Grand Canyon Helicopters Still Fly Across The Canyon Despite The Government Shutdown-kasey chase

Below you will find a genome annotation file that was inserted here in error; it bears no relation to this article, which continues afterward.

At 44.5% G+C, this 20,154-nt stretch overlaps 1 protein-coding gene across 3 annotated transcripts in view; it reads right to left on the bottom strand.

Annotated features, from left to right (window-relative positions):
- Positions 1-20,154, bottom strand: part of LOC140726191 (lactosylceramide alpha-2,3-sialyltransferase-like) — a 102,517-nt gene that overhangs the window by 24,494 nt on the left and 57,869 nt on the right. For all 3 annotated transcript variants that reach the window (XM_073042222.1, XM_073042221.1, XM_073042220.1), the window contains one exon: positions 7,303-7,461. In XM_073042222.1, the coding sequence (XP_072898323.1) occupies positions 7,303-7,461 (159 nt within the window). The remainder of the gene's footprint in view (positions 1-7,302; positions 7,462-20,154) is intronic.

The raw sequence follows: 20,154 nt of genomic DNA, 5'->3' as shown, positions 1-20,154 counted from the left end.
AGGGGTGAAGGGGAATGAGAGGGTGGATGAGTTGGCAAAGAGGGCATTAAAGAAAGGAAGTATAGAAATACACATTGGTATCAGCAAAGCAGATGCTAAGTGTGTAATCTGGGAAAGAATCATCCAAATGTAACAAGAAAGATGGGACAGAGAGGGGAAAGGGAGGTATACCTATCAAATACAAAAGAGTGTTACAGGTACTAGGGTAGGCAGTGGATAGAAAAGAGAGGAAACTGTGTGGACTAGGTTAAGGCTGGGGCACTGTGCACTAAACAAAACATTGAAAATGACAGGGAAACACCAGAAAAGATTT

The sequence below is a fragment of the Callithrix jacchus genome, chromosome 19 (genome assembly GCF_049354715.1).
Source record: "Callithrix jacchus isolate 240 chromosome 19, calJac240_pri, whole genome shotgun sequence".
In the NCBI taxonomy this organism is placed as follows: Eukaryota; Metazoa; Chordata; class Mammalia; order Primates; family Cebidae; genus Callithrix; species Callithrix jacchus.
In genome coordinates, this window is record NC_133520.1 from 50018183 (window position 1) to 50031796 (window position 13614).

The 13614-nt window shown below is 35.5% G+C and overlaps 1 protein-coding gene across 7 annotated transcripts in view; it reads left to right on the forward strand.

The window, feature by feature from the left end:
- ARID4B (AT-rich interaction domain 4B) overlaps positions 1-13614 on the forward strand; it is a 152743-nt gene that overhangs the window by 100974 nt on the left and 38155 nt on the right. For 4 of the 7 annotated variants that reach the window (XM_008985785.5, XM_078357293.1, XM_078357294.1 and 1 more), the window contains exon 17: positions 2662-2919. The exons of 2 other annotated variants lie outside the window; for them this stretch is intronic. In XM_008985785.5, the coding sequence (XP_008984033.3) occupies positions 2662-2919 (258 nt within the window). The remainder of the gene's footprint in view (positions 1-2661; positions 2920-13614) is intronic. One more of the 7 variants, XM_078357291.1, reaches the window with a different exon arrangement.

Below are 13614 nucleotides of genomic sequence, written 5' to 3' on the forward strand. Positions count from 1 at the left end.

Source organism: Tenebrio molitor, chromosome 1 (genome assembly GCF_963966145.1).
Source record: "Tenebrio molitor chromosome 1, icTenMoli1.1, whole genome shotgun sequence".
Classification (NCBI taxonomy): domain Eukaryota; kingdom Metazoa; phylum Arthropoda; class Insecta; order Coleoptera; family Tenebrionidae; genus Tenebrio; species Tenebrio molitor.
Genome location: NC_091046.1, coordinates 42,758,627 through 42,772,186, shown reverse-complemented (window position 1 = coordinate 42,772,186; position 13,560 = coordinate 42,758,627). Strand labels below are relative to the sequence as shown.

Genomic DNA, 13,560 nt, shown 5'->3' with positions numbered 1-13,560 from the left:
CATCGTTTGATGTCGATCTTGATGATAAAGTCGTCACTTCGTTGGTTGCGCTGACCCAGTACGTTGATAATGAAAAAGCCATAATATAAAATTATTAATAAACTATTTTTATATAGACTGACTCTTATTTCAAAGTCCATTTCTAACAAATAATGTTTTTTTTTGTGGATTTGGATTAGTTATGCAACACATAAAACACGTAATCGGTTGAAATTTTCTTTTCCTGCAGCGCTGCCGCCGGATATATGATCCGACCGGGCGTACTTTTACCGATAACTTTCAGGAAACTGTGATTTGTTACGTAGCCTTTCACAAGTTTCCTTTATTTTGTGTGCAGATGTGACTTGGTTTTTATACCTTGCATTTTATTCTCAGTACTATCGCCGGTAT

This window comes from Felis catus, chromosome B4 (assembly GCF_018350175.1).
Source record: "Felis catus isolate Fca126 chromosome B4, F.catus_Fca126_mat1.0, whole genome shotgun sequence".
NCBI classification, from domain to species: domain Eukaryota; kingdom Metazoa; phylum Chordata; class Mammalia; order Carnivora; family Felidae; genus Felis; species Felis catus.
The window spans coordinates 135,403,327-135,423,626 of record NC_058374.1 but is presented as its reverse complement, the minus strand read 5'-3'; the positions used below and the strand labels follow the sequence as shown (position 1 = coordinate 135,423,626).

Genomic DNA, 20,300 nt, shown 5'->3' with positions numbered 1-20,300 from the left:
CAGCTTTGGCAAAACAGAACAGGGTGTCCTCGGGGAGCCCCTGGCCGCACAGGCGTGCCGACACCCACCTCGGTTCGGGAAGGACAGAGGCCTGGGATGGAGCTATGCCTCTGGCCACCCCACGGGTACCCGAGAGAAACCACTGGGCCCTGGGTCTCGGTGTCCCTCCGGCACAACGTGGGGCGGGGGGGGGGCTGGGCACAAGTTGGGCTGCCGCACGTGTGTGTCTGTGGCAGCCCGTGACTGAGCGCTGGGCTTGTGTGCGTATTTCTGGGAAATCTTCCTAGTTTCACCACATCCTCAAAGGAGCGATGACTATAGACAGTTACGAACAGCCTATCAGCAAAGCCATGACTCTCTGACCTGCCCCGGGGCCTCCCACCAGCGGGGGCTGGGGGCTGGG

Travel-and-Leisure You might wonder if the government shut down affects helicopter tours of the Grand Canyon and whether you can still take one of these tours. You will be glad to hear the tours are still in operation. You see, Arizona’s South Rim is temporarily closed because it’s part of Grand Canyon National Park. The main gates are located there and they are closed. Luckily, South Rim air tours are still flying. I say "luckily" because Grand Canyon National Park Airport (where all South Rim helicopter flights take off) happens to be outside the National Park’s boundaries. Plus, the government doesn’t own the sky above the Park, so helicopters and planes are free to fly over it. Meanwhile, at the West Rim, Grand Canyon choppers are operating as they usually do. The West Rim isn’t on government land, the land it sits on is actually owned by the Hualapai Indians. So the West Rim isn’t part of the National Park and under government control. South Rim Aerial Tours Air tours at the South Rim include airplane and helicopter flights. The plane tour lasts 50 minutes and covers the South Rim, North Rim and everything up to the Park’s eastern boundary. By the time the tour’s over, it’s covered up to 75 percent of the National Park. If you decide to take a helicopter tour of the South Rim, you can choose one that lasts 50 minutes or one that lasts 30 minutes. The long chopper tour covers the same flight path as the airplane tour and lets you see more of the Park. The helicopter tours cost more but they are worth it. It is also a good idea to take the deluxe tour so you can fly in an EcoStar 130, which is the ultimate chopper for sightseeing. Flights Out of Vegas Vegas-based travelers are lucky because the West Rim isn’t affected by the government stalemate. So whether you want to take a bus, plane, or chopper tour to the West Rim, you can catch one as usual, you can even take the rafting tours, but remember, they stop for the winter in the middle of November. You will run into a snag if you try to take a land or air tour from Las Vegas to the South Rim because those are not in operation. They will quickly be operational again when the shutdown ends. Booking Your Seats Book a tour that .es with a good cancellation policy. Anything could .e up at the last minute. But it’s even more important now, during the government budget crisis. Avoid the cut-rate tour operators. The cancellation policy will probably be full of exclusions and other loopholes. The reputable tour operators give you your money back if the government’s policies cause your tour to be canceled. Plus, you have the ability to cancel the tour yourself without penalty as long as you do it 24 hours in advance. Tours to the Grand Canyon are very popular and you have to book your seats in advance or you will be shut out, so if you go with a .pany that has a good cancellation policy, you won’t have cause for concern. Conclusion It is unfortunate the government shut down the Park system but it can’t go on much longer. Still, practically all the tours to the Grand Canyon are operating regularly. The only tours not operational are bus tours to the South Rim that depart from Phoenix or Vegas and the air tours that leave from Vegas and .e with a motor coach tour of the South Rim. You can still see the magnificent Grand Canyon, despite the U.S. Government shutdown! About the Author: 相关的主题文章: